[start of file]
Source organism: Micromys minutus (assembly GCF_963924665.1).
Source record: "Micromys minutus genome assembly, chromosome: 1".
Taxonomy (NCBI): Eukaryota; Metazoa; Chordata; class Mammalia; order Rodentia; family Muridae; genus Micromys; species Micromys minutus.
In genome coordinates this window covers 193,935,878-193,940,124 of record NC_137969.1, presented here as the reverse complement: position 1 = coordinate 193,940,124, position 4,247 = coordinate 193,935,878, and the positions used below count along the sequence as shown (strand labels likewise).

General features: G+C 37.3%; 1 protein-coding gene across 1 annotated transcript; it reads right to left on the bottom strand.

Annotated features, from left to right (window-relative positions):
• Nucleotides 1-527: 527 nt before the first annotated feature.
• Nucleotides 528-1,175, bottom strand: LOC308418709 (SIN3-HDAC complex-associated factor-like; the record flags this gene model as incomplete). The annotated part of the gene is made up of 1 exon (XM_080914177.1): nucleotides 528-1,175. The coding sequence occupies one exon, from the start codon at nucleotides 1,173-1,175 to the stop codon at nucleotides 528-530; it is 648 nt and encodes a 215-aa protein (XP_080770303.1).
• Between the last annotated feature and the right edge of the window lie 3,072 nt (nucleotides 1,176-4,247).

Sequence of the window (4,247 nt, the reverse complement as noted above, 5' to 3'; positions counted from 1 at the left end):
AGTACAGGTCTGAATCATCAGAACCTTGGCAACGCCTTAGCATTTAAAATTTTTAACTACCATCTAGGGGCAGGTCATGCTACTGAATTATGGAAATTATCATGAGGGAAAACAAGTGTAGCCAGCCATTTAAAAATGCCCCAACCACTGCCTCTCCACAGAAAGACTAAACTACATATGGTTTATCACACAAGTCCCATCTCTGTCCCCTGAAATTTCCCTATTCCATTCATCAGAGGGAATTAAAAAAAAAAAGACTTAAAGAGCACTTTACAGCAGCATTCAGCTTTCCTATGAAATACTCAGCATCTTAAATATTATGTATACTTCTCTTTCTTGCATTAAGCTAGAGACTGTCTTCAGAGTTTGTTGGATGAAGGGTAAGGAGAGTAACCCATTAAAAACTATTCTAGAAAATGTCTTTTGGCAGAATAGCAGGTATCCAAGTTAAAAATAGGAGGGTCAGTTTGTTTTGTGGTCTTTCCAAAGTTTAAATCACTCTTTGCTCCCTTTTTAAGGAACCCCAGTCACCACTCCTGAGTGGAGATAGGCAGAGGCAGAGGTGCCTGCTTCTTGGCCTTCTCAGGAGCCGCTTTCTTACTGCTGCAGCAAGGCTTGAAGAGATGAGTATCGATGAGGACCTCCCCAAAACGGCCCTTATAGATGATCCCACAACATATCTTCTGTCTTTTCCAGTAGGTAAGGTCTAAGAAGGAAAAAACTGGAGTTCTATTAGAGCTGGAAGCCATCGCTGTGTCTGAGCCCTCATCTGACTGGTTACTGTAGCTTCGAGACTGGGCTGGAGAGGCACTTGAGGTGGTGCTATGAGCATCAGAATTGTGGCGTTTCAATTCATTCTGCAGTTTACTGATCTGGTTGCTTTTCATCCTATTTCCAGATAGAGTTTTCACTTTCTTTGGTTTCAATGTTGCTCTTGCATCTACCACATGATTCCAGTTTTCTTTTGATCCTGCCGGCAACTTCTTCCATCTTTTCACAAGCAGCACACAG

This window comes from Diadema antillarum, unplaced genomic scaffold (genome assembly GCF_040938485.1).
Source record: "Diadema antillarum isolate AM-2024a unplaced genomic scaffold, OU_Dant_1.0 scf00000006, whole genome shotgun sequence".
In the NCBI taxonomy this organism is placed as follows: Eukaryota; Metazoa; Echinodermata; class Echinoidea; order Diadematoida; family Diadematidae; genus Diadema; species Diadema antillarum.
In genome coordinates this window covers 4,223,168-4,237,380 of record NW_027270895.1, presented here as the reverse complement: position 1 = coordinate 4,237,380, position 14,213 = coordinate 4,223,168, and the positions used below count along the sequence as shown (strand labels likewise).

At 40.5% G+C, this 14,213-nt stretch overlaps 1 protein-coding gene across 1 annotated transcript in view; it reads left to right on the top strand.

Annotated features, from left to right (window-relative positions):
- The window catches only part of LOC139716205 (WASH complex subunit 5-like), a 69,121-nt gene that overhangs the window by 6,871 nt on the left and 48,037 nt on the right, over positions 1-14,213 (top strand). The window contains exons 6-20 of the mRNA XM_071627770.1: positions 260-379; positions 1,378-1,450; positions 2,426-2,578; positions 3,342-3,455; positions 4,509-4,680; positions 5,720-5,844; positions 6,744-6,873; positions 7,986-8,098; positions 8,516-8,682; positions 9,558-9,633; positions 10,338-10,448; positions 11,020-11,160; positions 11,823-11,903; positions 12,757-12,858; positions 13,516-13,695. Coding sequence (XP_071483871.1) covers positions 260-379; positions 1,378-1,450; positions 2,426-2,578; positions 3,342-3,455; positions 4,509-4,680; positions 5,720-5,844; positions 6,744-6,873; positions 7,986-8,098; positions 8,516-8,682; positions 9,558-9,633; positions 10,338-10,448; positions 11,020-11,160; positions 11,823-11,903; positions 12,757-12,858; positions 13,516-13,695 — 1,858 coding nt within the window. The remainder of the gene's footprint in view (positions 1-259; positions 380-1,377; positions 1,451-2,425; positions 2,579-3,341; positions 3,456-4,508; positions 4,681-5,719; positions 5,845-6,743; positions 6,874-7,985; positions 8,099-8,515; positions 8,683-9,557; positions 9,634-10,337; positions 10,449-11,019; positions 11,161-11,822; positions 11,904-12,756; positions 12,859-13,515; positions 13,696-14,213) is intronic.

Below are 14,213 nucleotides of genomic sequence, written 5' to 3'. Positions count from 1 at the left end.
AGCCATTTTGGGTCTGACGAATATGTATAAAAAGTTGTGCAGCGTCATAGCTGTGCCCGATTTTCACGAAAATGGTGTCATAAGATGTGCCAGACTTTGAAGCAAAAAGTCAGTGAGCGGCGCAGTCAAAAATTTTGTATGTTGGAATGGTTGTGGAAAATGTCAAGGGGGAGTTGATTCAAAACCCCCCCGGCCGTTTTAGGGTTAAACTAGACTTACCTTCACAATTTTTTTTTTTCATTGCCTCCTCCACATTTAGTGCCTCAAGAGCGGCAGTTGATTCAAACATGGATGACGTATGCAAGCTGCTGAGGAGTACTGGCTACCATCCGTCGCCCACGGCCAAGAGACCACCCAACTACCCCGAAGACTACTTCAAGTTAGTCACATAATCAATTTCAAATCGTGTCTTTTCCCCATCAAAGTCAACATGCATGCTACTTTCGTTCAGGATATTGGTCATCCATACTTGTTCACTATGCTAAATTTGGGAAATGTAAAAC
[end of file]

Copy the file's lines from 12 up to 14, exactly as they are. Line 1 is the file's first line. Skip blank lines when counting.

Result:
This window comes from Diadema antillarum, unplaced genomic scaffold (genome assembly GCF_040938485.1).
Source record: "Diadema antillarum isolate AM-2024a unplaced genomic scaffold, OU_Dant_1.0 scf00000006, whole genome shotgun sequence".
In the NCBI taxonomy this organism is placed as follows: Eukaryota; Metazoa; Echinodermata; class Echinoidea; order Diadematoida; family Diadematidae; genus Diadema; species Diadema antillarum.